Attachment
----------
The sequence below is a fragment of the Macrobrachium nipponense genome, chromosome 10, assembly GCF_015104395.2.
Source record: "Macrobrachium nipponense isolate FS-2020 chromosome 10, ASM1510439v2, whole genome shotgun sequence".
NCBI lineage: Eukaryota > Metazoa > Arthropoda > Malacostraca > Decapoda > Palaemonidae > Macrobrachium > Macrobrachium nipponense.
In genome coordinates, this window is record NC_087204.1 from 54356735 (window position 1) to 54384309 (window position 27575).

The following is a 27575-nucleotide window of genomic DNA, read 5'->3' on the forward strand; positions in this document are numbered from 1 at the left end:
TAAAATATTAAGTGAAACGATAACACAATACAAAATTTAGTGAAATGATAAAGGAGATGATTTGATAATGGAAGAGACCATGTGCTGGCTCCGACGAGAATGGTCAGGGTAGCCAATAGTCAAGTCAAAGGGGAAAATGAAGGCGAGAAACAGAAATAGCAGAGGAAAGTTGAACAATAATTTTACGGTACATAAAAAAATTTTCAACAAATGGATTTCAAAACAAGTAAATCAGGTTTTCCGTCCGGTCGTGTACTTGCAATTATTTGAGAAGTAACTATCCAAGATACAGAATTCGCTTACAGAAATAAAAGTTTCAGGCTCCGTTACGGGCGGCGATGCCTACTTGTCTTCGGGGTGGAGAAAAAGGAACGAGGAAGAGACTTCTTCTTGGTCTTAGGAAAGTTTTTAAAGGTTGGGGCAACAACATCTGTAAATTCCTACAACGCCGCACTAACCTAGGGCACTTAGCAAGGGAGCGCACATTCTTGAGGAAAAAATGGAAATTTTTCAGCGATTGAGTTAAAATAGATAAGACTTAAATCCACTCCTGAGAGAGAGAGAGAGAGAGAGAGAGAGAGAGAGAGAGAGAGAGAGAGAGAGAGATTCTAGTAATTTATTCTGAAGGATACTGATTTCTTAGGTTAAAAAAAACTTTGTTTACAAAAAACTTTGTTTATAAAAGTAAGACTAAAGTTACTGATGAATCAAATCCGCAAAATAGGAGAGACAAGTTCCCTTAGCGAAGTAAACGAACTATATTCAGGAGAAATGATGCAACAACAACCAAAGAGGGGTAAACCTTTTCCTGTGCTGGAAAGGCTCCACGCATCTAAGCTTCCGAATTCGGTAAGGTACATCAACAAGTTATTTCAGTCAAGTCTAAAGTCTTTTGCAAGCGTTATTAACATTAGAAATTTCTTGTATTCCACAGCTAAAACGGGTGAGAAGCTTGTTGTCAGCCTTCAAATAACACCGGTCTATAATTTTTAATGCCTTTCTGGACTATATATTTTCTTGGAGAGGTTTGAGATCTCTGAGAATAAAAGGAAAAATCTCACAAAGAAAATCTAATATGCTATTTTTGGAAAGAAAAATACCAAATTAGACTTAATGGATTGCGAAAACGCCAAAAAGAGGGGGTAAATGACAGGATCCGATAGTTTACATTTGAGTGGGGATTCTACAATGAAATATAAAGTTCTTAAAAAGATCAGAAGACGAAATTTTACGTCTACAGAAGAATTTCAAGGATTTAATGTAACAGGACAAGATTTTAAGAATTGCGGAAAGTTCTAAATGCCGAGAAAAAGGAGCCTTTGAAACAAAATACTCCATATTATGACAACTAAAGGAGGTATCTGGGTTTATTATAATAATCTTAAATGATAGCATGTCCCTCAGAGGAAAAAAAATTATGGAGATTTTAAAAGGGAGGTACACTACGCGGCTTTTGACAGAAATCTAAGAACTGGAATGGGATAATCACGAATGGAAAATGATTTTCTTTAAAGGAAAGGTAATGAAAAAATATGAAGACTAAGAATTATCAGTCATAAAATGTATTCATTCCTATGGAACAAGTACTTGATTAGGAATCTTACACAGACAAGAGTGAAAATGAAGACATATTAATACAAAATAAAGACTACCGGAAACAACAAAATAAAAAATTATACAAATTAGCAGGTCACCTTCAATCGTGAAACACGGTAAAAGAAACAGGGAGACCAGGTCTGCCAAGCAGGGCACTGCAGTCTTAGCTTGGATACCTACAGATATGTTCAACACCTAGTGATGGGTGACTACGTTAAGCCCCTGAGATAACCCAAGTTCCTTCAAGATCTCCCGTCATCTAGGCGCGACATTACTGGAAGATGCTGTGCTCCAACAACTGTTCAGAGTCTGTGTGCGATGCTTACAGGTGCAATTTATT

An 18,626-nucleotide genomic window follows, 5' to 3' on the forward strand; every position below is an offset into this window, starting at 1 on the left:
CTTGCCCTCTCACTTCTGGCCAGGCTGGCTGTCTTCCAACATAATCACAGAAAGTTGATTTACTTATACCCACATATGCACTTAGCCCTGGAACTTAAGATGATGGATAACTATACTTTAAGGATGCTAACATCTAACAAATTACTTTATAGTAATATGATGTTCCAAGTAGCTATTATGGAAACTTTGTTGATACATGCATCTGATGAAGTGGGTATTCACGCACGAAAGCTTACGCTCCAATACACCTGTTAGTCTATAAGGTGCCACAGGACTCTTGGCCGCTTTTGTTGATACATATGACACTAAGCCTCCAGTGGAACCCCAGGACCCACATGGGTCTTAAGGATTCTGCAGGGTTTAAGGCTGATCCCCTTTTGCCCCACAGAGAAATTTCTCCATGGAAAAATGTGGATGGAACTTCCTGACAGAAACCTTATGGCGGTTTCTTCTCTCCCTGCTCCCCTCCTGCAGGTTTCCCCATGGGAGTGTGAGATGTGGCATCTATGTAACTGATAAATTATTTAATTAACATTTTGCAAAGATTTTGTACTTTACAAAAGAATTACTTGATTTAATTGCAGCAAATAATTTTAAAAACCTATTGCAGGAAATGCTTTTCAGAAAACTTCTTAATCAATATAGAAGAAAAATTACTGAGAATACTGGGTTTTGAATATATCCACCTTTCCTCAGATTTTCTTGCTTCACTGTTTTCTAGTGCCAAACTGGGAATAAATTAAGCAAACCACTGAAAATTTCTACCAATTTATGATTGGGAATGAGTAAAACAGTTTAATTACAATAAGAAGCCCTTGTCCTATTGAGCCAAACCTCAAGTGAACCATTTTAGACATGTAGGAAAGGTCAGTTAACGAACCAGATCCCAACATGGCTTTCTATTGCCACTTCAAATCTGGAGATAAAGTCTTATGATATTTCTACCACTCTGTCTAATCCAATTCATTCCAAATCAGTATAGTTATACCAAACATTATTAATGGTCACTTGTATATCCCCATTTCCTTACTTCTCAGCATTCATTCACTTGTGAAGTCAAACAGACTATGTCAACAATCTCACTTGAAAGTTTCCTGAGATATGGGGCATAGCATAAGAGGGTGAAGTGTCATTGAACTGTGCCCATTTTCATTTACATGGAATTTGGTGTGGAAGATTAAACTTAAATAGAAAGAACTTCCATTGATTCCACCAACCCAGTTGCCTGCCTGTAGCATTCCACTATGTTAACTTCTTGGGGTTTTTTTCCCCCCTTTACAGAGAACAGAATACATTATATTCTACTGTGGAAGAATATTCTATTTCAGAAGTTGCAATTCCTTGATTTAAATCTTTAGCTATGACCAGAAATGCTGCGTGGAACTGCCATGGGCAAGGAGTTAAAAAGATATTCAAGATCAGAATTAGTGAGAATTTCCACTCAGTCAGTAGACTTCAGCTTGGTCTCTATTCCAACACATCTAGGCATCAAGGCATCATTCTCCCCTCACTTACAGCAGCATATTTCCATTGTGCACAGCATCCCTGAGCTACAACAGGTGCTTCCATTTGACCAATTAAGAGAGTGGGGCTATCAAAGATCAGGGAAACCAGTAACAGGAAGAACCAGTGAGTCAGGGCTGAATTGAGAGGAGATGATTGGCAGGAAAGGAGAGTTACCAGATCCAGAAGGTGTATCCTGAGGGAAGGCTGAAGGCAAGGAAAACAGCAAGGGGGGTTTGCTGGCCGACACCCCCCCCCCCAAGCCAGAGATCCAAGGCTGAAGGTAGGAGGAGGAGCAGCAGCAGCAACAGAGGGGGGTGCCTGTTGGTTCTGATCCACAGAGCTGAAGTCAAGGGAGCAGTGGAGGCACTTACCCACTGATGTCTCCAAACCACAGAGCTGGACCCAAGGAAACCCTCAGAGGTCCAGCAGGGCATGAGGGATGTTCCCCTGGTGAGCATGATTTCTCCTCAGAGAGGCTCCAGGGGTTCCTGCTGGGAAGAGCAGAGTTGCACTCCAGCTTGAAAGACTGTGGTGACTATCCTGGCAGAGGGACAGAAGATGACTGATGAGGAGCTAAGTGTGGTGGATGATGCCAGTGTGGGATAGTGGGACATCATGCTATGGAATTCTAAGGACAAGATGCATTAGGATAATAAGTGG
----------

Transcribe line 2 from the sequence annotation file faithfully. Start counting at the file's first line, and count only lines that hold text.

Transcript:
Source record: "Macrobrachium nipponense isolate FS-2020 chromosome 10, ASM1510439v2, whole genome shotgun sequence".